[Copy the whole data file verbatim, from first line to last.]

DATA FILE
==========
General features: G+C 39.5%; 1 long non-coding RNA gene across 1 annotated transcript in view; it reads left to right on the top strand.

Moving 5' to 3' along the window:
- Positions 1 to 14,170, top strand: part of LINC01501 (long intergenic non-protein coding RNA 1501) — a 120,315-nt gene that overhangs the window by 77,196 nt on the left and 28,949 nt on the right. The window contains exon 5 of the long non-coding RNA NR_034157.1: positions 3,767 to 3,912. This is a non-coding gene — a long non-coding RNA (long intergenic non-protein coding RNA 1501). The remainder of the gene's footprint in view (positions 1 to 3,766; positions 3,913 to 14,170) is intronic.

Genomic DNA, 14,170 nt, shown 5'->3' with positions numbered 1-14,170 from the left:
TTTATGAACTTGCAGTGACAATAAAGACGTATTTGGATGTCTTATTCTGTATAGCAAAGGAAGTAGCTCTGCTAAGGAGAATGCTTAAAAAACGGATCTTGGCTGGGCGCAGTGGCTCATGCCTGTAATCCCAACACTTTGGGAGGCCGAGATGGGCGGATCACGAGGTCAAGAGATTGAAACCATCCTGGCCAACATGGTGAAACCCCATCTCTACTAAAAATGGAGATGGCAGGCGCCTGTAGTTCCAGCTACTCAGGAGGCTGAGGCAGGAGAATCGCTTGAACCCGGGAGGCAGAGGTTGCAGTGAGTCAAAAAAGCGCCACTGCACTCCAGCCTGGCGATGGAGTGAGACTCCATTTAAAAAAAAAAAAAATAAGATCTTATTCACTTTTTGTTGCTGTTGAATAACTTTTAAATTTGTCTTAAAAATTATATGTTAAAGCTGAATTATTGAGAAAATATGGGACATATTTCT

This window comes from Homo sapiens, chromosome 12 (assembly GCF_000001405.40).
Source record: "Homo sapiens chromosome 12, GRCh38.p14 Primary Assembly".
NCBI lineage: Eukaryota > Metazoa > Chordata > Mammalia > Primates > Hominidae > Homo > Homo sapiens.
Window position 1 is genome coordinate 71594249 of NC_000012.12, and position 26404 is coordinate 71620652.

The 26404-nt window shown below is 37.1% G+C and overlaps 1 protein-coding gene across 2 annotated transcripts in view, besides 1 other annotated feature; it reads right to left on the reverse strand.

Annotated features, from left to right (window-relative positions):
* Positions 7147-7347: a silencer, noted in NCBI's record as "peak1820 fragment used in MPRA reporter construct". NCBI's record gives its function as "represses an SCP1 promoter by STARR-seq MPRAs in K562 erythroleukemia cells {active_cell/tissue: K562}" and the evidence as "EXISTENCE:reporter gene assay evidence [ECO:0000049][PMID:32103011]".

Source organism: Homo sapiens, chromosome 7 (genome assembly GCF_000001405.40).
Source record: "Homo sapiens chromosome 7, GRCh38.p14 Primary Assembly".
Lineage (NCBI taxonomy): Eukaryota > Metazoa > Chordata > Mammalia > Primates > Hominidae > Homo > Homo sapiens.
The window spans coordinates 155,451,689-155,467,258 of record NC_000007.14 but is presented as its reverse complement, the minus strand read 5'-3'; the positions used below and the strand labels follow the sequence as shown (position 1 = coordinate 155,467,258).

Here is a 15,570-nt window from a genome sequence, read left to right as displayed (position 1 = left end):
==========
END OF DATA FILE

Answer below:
General features: G+C 39.5%; 1 long non-coding RNA gene across 1 annotated transcript in view; it reads left to right on the top strand.

Moving 5' to 3' along the window:
- Positions 1 to 14,170, top strand: part of LINC01501 (long intergenic non-protein coding RNA 1501) — a 120,315-nt gene that overhangs the window by 77,196 nt on the left and 28,949 nt on the right. The window contains exon 5 of the long non-coding RNA NR_034157.1: positions 3,767 to 3,912. This is a non-coding gene — a long non-coding RNA (long intergenic non-protein coding RNA 1501). The remainder of the gene's footprint in view (positions 1 to 3,766; positions 3,913 to 14,170) is intronic.

Genomic DNA, 14,170 nt, shown 5'->3' with positions numbered 1-14,170 from the left:
TTTATGAACTTGCAGTGACAATAAAGACGTATTTGGATGTCTTATTCTGTATAGCAAAGGAAGTAGCTCTGCTAAGGAGAATGCTTAAAAAACGGATCTTGGCTGGGCGCAGTGGCTCATGCCTGTAATCCCAACACTTTGGGAGGCCGAGATGGGCGGATCACGAGGTCAAGAGATTGAAACCATCCTGGCCAACATGGTGAAACCCCATCTCTACTAAAAATGGAGATGGCAGGCGCCTGTAGTTCCAGCTACTCAGGAGGCTGAGGCAGGAGAATCGCTTGAACCCGGGAGGCAGAGGTTGCAGTGAGTCAAAAAAGCGCCACTGCACTCCAGCCTGGCGATGGAGTGAGACTCCATTTAAAAAAAAAAAAAATAAGATCTTATTCACTTTTTGTTGCTGTTGAATAACTTTTAAATTTGTCTTAAAAATTATATGTTAAAGCTGAATTATTGAGAAAATATGGGACATATTTCT

This window comes from Homo sapiens, chromosome 12 (assembly GCF_000001405.40).
Source record: "Homo sapiens chromosome 12, GRCh38.p14 Primary Assembly".
NCBI lineage: Eukaryota > Metazoa > Chordata > Mammalia > Primates > Hominidae > Homo > Homo sapiens.
Window position 1 is genome coordinate 71594249 of NC_000012.12, and position 26404 is coordinate 71620652.

The 26404-nt window shown below is 37.1% G+C and overlaps 1 protein-coding gene across 2 annotated transcripts in view, besides 1 other annotated feature; it reads right to left on the reverse strand.

Annotated features, from left to right (window-relative positions):
* Positions 7147-7347: a silencer, noted in NCBI's record as "peak1820 fragment used in MPRA reporter construct". NCBI's record gives its function as "represses an SCP1 promoter by STARR-seq MPRAs in K562 erythroleukemia cells {active_cell/tissue: K562}" and the evidence as "EXISTENCE:reporter gene assay evidence [ECO:0000049][PMID:32103011]".

Source organism: Homo sapiens, chromosome 7 (genome assembly GCF_000001405.40).
Source record: "Homo sapiens chromosome 7, GRCh38.p14 Primary Assembly".
Lineage (NCBI taxonomy): Eukaryota > Metazoa > Chordata > Mammalia > Primates > Hominidae > Homo > Homo sapiens.
The window spans coordinates 155,451,689-155,467,258 of record NC_000007.14 but is presented as its reverse complement, the minus strand read 5'-3'; the positions used below and the strand labels follow the sequence as shown (position 1 = coordinate 155,467,258).

Here is a 15,570-nt window from a genome sequence, read left to right as displayed (position 1 = left end):